Disponível em Compartilha o artigo

World’s largest offshore wind farm nears completion

Off the coast of Yorkshire, Hornsea One will supply renewable energy to millions of homes in the UK

  • Sexta-feira, 24 de Janeiro de 2020, 21:30h
  • Author Anton Stoyanov
Medium sea 2586582 1280

Spanning a total of nearly 630 square kilometres, Hornsea One will be the world’s largest wind farm once it is completed. Situated off the coast of Yorkshire, the wind power facility will provide clean, renewable energy to millions of homes in the United Kingdom.

The United Kingdom – a champion in wind energy production

It’s not the first time that a wind energy production facility in the UK is making the headlines. In fact, the country has been at the forefront of developing large-scale wind power projects. In 2008 it boasted the world’s largest wind farm  - the Greater Gabbard Offshore Wind Farm – it has 140 turbines and had a capacity of 500 MW.

In 2013, there came a new contender for the top spot – the London Array had 175 turbines and could harness 630 MW. Just a few years later, the achievement was again surpassed – this time by the Walney Offshore Wind Farm and its 189 turbines and 659 MW of capacity.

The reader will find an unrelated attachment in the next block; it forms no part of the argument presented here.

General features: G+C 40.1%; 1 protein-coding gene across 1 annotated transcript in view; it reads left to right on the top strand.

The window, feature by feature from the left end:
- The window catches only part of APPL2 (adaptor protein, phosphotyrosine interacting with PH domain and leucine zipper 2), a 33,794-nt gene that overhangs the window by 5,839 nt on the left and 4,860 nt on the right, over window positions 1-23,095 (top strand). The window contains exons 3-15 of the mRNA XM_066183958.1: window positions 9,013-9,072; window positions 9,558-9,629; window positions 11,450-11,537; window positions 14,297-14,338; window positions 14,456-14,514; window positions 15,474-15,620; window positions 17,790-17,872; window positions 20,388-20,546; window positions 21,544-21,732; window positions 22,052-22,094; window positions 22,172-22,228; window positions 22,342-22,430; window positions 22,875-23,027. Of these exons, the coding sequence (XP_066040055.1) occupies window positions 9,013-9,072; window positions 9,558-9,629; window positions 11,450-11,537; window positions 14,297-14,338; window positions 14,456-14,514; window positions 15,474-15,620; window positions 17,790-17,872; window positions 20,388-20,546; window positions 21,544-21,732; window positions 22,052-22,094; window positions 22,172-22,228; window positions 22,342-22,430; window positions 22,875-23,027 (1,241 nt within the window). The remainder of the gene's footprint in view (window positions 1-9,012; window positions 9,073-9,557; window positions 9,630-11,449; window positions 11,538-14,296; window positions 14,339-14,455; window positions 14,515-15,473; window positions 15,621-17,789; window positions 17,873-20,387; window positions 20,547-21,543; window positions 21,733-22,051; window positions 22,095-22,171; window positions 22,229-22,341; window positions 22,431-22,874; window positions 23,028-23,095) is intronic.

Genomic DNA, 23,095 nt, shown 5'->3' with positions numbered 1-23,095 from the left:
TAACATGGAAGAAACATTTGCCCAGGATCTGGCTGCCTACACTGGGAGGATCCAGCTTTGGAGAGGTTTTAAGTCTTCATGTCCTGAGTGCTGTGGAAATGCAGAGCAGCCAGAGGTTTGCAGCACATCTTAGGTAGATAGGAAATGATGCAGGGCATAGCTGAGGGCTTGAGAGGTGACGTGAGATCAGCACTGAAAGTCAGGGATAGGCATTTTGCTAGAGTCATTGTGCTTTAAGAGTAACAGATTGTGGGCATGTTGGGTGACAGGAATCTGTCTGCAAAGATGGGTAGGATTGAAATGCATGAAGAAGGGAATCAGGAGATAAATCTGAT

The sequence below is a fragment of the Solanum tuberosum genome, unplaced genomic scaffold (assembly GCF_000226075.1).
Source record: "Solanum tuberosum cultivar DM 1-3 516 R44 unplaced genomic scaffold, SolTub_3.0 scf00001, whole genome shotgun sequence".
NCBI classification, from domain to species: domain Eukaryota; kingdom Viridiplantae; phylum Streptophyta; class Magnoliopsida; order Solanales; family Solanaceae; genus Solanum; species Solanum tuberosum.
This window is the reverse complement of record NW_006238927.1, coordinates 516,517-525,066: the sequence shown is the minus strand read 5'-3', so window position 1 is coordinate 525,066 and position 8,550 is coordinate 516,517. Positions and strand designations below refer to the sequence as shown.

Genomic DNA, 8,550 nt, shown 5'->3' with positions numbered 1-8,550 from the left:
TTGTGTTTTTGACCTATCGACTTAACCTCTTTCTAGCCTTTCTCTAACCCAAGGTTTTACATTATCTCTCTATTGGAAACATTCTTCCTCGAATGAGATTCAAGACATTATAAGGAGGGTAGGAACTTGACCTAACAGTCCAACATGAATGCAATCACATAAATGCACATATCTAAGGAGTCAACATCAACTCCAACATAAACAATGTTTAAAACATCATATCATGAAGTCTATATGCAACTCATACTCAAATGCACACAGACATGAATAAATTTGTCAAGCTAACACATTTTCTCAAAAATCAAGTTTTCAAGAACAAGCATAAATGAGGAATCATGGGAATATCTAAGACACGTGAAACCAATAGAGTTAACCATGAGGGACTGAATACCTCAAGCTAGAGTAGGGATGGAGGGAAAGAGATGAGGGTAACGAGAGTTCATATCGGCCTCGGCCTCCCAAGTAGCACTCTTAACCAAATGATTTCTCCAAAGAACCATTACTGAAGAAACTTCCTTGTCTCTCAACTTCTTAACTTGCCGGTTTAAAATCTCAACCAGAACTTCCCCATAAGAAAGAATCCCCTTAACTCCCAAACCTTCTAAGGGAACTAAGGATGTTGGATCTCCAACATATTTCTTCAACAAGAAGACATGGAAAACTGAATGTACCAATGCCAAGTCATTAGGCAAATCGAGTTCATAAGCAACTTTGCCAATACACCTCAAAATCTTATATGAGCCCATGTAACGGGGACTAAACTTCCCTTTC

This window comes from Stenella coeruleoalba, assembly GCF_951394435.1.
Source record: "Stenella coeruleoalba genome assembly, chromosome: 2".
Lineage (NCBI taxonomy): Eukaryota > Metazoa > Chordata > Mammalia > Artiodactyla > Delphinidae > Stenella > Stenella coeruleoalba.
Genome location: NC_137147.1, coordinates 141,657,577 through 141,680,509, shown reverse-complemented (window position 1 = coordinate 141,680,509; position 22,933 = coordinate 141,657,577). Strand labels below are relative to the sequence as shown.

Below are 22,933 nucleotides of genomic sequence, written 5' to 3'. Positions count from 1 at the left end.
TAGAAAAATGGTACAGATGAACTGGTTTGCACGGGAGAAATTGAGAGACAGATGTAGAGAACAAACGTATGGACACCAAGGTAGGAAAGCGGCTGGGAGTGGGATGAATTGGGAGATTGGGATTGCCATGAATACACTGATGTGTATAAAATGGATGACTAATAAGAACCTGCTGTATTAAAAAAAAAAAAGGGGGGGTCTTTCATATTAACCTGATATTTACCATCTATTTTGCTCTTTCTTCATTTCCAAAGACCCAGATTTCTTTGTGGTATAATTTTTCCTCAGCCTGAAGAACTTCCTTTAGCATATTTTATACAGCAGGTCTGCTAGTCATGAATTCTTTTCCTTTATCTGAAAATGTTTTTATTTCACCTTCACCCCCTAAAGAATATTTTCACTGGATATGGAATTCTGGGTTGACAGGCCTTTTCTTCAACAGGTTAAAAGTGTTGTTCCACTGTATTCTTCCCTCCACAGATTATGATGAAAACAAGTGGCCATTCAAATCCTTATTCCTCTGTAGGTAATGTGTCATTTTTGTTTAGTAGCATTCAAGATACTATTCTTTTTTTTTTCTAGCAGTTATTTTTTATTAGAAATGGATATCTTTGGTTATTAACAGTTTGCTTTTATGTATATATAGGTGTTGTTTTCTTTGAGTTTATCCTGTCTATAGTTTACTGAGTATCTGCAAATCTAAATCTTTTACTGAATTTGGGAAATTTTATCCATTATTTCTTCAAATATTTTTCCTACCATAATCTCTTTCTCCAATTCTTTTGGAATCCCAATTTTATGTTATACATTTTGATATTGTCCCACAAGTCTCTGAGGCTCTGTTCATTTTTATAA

The title of world’s largest wind farm is now changing hands yet again with the Hornsea One completely dismantling its competition. The facility off the coast of Yorkshire will have a total 1.2 GW of capacity, generated by its 174 turbines – dwarfing all the previous record holders.

The project makes up one of the three parts of a larger plan, however. The Hornsea Wind Farm project will be made up of three separate wind farms, with Hornsea Two and Hornsea Three being larger and more powerful than the previous plants. Upon completion, Hornsea Two fill have a capacity of 1.8 GW and Hornsea Three, scheduled to be constructed by 2025 has an estimated capacity of 2.4 GW.

The project has already begun delivering and contributing to the United Kingdom’s climate targets after Hornsea One began supplying energy to the country’s grid in 2019.

Like the article? Subscribe to our newsletter to receive the latest from the EU cities right into your inbox.